Tuesday, May 13, 2008

Reflections on Forgotten Ways #1

After having provided a brief over view of the Alan Hirsch's book The Forgotten Ways, I will begin to cogitate on some of the things he explores in the book. In some cases these reflections will be directly wrestling with an idea in the book. Other times, something Hirsch has written might launch me onto something only tangentially related to his book. I should also warn you that my reflections may not be in the order of the book, my apologies in advance to those who prefer linear order.

"Edward de Bono, no theologian but definitely the leading specialist in creative learning processes, remarks that if there is a known and successful cure for an illness, patients generally prefer the doctor to use the known cure rather than seek to design a better one. Yet there may be much better cures to be found. He rightly asks how we are ever to find a better cure if at each critical moment we always opt for the traditional treatment." (Hirsch, The Forgotten Ways, 50)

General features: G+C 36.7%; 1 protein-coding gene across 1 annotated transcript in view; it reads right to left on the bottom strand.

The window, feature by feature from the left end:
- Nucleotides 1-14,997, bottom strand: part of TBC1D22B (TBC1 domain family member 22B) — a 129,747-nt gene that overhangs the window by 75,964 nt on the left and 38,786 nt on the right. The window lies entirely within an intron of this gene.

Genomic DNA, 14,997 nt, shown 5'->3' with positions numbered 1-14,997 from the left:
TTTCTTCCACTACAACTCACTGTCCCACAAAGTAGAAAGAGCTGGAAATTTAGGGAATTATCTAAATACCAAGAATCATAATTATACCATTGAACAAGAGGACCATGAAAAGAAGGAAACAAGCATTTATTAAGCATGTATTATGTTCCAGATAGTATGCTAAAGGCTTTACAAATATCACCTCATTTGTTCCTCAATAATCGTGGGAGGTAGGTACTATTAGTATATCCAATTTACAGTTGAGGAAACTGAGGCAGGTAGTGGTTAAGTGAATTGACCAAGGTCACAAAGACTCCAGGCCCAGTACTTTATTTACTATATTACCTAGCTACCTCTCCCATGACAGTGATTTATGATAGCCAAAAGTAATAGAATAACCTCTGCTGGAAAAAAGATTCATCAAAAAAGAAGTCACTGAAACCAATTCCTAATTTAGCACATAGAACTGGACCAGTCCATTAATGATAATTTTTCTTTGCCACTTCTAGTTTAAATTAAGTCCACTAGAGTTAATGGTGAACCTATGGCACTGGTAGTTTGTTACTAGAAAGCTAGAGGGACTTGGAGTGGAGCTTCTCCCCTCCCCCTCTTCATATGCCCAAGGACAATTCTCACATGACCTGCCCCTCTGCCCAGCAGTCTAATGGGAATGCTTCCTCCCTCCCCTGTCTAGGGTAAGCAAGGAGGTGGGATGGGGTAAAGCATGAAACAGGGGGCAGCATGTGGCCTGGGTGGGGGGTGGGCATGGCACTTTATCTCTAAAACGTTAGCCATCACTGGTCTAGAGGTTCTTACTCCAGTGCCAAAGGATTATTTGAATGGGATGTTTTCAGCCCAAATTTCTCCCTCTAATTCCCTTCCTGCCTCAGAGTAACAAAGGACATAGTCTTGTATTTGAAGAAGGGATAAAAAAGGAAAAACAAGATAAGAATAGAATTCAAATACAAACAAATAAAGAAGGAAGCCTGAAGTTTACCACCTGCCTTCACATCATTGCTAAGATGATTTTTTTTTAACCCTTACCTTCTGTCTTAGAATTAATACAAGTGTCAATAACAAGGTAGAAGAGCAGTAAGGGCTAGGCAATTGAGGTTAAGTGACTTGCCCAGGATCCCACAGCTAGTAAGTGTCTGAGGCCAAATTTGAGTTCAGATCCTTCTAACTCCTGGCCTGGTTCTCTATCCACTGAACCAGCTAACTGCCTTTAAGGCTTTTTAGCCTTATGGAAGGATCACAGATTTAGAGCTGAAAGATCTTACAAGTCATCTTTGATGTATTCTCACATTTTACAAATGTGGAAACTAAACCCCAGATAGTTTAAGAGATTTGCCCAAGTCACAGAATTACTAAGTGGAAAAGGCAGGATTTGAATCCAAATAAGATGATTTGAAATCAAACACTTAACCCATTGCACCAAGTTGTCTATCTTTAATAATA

It is this mindset that makes me fond of this book. We need to employ our God-given creativity in fostering the way of Jesus so that it becomes normative in more lives. Essentially, Hirsch is suggesting that we need more investment in R&D. This process will consume resources and may not show a lot of results initially, but it is necessary as culture and worldviews continue to morph. The rebellious nature that we have all been born with continues to develop immunity to the true goodness of God's kingdom.

1 comment:

Tim said...

I finally just finished the book. Looking forward to reading your reflections now.